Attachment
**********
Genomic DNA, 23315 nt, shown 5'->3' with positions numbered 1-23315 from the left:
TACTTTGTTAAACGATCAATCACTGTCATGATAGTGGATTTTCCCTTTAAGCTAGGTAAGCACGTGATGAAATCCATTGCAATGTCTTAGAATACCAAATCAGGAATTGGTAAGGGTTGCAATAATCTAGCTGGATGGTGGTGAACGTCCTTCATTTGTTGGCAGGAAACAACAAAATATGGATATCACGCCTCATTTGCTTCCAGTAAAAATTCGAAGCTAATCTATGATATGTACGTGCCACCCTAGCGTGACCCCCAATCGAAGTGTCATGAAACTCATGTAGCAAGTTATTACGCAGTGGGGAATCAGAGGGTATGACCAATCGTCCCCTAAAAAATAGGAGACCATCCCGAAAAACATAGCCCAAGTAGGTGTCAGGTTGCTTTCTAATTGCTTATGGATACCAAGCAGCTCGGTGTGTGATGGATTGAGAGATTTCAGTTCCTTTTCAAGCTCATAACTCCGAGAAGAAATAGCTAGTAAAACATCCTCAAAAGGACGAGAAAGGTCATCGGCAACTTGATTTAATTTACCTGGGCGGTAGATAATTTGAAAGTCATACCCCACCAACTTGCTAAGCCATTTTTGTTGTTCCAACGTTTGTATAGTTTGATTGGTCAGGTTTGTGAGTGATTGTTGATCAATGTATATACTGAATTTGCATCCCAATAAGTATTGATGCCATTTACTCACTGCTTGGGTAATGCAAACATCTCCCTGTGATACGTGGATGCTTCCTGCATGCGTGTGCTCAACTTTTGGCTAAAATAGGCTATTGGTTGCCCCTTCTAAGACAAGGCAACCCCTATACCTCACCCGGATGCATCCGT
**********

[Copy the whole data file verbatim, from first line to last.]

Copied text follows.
Genomic DNA, 23315 nt, shown 5'->3' with positions numbered 1-23315 from the left:
TACTTTGTTAAACGATCAATCACTGTCATGATAGTGGATTTTCCCTTTAAGCTAGGTAAGCACGTGATGAAATCCATTGCAATGTCTTAGAATACCAAATCAGGAATTGGTAAGGGTTGCAATAATCTAGCTGGATGGTGGTGAACGTCCTTCATTTGTTGGCAGGAAACAACAAAATATGGATATCACGCCTCATTTGCTTCCAGTAAAAATTCGAAGCTAATCTATGATATGTACGTGCCACCCTAGCGTGACCCCCAATCGAAGTGTCATGAAACTCATGTAGCAAGTTATTACGCAGTGGGGAATCAGAGGGTATGACCAATCGTCCCCTAAAAAATAGGAGACCATCCCGAAAAACATAGCCCAAGTAGGTGTCAGGTTGCTTTCTAATTGCTTATGGATACCAAGCAGCTCGGTGTGTGATGGATTGAGAGATTTCAGTTCCTTTTCAAGCTCATAACTCCGAGAAGAAATAGCTAGTAAAACATCCTCAAAAGGACGAGAAAGGTCATCGGCAACTTGATTTAATTTACCTGGGCGGTAGATAATTTGAAAGTCATACCCCACCAACTTGCTAAGCCATTTTTGTTGTTCCAACGTTTGTATAGTTTGATTGGTCAGGTTTGTGAGTGATTGTTGATCAATGTATATACTGAATTTGCATCCCAATAAGTATTGATGCCATTTACTCACTGCTTGGGTAATGCAAACATCTCCCTGTGATACGTGGATGCTTCCTGCATGCGTGTGCTCAACTTTTGGCTAAAATAGGCTATTGGTTGCCCCTTCTAAGACAAGGCAACCCCTATACCTCACCCGGATGCATCCGT